The dormouse - Wanted poster


Surname: Dormouse
Latin name: Muscardinus avellanarius
class: Mammals
size: about 8cm
mass: 20 - 35g
Older: 2 - 5 years
Appearance: yellowish, sandy or reddish-brown fur
Sexual dimorphism:
Nutrition type: Omnivore (omnivor)
food: Berries, insect larvae, hazelnuts, snails
distribution: Europe
original origin:
Sleep-wake rhythm: twilight and nocturnal
habitat: Mixed forests
natural enemies: Fox, marten, hawk, ermine, eagle owl, tawny owl
sexual maturity: towards the end of the first year of life
mating season: twice a year
gestation: 24 - 30 days
litter size: 2 - 6 cubs
social behavior: Loners
Threatened with extinction: Yes
Further profiles of animals can be found in the Encyclopaedia.

Interesting facts about the dormouse

  • The dormouse or Muscardinus avellanarius describes a rodent, which is counted among the sleep mice.
  • It is widespread throughout Europe, where it is found mainly in mixed forests and landscapes with hazel bushes.
  • In some Northern European countries, including the United Kingdom and parts of Germany and Scandinavia, it is now considered a rare and protected species, as their habitats are increasingly destroyed.
  • The dormouse is nocturnal and retreats during the day in a Kobel, a small spherical, constructed of leaves and grasses nest back. Often a hiding place is an abandoned tree cave or a nesting box.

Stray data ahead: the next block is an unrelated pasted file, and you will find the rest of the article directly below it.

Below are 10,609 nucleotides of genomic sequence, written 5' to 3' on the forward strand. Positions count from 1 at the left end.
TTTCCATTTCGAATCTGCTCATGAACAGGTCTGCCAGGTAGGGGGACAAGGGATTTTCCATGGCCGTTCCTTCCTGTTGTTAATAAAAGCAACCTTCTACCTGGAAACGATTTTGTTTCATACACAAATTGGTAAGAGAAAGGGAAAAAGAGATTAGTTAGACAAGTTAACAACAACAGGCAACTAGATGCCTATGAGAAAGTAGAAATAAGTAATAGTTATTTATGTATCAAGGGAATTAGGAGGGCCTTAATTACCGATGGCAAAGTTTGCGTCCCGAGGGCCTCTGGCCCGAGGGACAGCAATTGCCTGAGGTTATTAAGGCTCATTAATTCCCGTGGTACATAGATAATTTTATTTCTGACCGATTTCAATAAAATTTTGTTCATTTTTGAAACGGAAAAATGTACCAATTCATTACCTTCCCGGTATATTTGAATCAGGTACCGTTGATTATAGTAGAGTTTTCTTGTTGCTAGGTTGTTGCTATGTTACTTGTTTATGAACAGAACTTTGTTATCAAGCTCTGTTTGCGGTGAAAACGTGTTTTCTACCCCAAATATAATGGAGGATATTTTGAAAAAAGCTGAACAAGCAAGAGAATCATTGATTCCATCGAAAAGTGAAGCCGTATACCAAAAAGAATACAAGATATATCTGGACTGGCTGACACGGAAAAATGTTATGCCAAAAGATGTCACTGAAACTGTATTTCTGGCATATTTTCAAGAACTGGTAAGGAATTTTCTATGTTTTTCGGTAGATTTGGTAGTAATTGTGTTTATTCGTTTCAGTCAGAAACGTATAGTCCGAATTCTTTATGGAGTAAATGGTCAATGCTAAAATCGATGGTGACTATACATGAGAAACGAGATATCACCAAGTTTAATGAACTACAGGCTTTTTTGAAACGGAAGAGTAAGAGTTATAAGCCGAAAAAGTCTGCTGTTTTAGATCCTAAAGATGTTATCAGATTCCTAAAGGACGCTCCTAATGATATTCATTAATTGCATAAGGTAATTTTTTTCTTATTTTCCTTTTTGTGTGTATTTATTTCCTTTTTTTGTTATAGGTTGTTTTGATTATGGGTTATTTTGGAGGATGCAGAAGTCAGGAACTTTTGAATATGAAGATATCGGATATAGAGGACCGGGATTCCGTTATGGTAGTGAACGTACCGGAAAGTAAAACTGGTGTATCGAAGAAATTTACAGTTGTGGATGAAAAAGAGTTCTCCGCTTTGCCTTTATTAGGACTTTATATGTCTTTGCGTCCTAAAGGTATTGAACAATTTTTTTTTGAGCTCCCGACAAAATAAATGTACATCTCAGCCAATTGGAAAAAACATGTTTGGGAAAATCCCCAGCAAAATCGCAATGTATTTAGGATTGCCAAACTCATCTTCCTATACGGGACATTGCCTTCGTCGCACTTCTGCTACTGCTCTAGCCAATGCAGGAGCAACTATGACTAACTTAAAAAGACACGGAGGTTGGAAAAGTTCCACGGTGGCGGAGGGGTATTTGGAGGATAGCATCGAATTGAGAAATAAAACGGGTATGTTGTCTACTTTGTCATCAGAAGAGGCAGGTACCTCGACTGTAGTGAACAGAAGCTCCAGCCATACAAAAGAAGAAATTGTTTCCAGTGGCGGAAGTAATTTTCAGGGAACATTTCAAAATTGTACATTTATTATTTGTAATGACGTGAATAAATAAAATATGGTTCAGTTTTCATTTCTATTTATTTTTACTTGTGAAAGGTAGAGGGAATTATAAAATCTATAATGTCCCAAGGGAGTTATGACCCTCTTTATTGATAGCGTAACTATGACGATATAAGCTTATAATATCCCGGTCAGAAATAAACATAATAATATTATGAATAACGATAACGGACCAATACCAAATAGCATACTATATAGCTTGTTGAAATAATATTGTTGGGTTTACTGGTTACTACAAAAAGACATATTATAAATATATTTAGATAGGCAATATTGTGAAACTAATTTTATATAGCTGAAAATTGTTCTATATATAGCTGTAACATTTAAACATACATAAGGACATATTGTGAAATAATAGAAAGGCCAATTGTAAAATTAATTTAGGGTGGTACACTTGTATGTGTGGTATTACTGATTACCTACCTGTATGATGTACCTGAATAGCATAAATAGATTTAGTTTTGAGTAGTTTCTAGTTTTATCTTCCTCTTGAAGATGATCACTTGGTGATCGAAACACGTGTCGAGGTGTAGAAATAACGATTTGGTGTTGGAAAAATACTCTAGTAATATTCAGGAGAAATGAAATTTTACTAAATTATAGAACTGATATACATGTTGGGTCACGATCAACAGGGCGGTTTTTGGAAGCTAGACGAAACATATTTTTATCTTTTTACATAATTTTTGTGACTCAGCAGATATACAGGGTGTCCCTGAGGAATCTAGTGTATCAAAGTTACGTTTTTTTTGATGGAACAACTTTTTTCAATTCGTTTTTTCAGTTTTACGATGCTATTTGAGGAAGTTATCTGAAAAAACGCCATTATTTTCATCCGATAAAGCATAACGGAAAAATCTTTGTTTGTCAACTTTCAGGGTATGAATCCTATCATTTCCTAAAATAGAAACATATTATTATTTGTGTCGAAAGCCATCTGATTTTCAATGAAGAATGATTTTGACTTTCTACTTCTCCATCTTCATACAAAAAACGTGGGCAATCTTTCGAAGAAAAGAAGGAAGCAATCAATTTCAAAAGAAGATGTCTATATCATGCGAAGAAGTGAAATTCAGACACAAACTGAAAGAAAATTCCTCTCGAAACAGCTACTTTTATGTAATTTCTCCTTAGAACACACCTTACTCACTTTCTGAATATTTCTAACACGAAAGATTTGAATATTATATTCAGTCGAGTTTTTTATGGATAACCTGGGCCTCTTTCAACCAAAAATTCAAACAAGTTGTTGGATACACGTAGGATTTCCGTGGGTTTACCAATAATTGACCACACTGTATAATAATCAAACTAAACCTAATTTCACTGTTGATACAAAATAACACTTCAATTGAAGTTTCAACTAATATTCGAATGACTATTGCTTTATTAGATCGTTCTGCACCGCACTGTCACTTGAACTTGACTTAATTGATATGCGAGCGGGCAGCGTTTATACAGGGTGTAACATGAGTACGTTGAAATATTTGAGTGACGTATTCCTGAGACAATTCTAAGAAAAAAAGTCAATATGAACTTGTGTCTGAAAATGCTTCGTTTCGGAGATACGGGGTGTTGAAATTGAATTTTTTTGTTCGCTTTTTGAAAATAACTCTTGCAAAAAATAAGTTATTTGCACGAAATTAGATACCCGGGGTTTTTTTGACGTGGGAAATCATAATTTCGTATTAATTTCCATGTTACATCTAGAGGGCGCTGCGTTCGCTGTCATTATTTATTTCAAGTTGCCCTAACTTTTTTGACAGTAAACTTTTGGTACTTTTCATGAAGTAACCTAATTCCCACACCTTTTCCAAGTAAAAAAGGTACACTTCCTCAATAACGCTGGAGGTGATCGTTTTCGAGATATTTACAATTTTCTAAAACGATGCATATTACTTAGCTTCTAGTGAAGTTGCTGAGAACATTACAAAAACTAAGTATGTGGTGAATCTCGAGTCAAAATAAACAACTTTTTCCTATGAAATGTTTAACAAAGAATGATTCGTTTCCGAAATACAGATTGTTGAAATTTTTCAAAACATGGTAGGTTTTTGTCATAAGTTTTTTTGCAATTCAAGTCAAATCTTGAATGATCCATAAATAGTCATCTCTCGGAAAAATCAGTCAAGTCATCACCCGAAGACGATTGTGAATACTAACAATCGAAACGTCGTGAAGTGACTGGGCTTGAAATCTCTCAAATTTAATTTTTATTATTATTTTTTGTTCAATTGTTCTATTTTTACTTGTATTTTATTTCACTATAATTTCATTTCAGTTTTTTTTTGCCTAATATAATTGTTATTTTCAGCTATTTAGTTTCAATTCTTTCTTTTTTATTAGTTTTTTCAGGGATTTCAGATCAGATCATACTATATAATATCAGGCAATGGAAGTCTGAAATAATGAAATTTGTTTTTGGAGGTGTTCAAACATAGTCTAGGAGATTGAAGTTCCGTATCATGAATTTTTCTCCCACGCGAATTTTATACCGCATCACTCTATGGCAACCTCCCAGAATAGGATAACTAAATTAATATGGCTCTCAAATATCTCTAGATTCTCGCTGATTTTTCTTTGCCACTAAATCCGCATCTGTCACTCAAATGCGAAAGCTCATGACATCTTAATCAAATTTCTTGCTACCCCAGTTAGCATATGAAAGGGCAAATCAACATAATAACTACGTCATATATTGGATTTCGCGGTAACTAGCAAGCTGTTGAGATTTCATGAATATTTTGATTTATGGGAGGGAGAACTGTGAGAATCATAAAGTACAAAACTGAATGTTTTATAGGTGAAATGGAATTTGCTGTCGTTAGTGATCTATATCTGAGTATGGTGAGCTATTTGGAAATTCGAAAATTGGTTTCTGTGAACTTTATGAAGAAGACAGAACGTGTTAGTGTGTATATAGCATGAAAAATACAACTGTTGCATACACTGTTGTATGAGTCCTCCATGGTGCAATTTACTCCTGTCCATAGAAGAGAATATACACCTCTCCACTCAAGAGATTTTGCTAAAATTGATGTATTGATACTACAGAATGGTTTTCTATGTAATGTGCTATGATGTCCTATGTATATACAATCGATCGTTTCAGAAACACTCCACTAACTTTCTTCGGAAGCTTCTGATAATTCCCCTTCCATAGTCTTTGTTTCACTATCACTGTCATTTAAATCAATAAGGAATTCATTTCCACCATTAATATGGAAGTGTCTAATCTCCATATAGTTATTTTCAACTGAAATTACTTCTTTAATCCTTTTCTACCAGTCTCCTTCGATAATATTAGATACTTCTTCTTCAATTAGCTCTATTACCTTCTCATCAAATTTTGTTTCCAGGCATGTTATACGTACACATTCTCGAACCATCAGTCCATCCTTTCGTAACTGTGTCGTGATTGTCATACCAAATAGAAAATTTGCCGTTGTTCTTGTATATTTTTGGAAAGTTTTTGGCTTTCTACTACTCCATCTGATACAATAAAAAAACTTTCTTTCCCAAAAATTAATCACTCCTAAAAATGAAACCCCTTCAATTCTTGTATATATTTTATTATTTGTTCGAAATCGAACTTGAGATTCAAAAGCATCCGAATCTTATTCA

• As night falls, she goes in search of food. It feeds - as its name suggests - of hazelnuts, but does not disdain as omnivores, berries and seeds, buds, insects, invertebrates and bird eggs.
  • She is of delicate stature and measures with the long tail just fourteen centimeters.
  • With its small body size and a maximum weight of 35 grams, the dormouse is considered the smallest representative of the ridges.
  • Its dense and soft coat is shiny and appears in a yellowish or light reddish brown tone. On the ventral side and the chest shows a much brighter, often pure white spot.
  • The dormouse is an excellent climber who spends most of his life in the trees. Their territory marks the dormouse with glandular secretions and urine.
  • The cold season from October to April does not spend the hare mouse in its Kobel, but in a Erdhöhle, where she holds hibernation.
  • Many dormant mice are captured by birds of prey, foxes and martens, and during their hibernation they are a welcome source of food for wild boar, which they track down in their burrows.
  • In early summer, the female gives birth to up to six juveniles, who spend two months in the care of their mother. Often there is a second litter in late summer.
  • The life expectancy of the dormouse is a maximum of five years.